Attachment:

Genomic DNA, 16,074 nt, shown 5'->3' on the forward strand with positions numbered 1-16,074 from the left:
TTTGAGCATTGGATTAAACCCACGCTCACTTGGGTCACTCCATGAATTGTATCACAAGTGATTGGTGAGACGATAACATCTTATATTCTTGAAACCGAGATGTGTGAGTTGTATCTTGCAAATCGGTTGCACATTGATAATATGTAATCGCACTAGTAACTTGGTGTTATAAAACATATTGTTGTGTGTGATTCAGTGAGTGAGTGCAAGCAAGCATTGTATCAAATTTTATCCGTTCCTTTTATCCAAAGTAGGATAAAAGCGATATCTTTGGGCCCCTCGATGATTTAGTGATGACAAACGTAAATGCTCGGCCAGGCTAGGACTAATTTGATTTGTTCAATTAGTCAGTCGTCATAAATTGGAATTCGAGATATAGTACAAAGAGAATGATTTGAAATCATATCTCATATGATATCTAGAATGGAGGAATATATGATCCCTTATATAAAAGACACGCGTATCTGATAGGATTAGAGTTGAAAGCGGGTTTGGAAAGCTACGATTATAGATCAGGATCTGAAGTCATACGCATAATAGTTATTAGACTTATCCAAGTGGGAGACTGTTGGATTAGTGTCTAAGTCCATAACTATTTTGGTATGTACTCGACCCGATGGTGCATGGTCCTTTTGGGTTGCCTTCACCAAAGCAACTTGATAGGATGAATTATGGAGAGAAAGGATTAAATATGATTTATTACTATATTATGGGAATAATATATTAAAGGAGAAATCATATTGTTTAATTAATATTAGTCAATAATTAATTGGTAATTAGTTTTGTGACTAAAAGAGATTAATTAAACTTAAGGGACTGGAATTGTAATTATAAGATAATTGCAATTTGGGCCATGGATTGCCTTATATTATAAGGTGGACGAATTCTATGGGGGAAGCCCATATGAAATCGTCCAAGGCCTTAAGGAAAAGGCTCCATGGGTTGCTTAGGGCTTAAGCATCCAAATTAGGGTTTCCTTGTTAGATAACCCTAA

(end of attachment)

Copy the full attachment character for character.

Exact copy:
Genomic DNA, 16,074 nt, shown 5'->3' on the forward strand with positions numbered 1-16,074 from the left:
TTTGAGCATTGGATTAAACCCACGCTCACTTGGGTCACTCCATGAATTGTATCACAAGTGATTGGTGAGACGATAACATCTTATATTCTTGAAACCGAGATGTGTGAGTTGTATCTTGCAAATCGGTTGCACATTGATAATATGTAATCGCACTAGTAACTTGGTGTTATAAAACATATTGTTGTGTGTGATTCAGTGAGTGAGTGCAAGCAAGCATTGTATCAAATTTTATCCGTTCCTTTTATCCAAAGTAGGATAAAAGCGATATCTTTGGGCCCCTCGATGATTTAGTGATGACAAACGTAAATGCTCGGCCAGGCTAGGACTAATTTGATTTGTTCAATTAGTCAGTCGTCATAAATTGGAATTCGAGATATAGTACAAAGAGAATGATTTGAAATCATATCTCATATGATATCTAGAATGGAGGAATATATGATCCCTTATATAAAAGACACGCGTATCTGATAGGATTAGAGTTGAAAGCGGGTTTGGAAAGCTACGATTATAGATCAGGATCTGAAGTCATACGCATAATAGTTATTAGACTTATCCAAGTGGGAGACTGTTGGATTAGTGTCTAAGTCCATAACTATTTTGGTATGTACTCGACCCGATGGTGCATGGTCCTTTTGGGTTGCCTTCACCAAAGCAACTTGATAGGATGAATTATGGAGAGAAAGGATTAAATATGATTTATTACTATATTATGGGAATAATATATTAAAGGAGAAATCATATTGTTTAATTAATATTAGTCAATAATTAATTGGTAATTAGTTTTGTGACTAAAAGAGATTAATTAAACTTAAGGGACTGGAATTGTAATTATAAGATAATTGCAATTTGGGCCATGGATTGCCTTATATTATAAGGTGGACGAATTCTATGGGGGAAGCCCATATGAAATCGTCCAAGGCCTTAAGGAAAAGGCTCCATGGGTTGCTTAGGGCTTAAGCATCCAAATTAGGGTTTCCTTGTTAGATAACCCTAA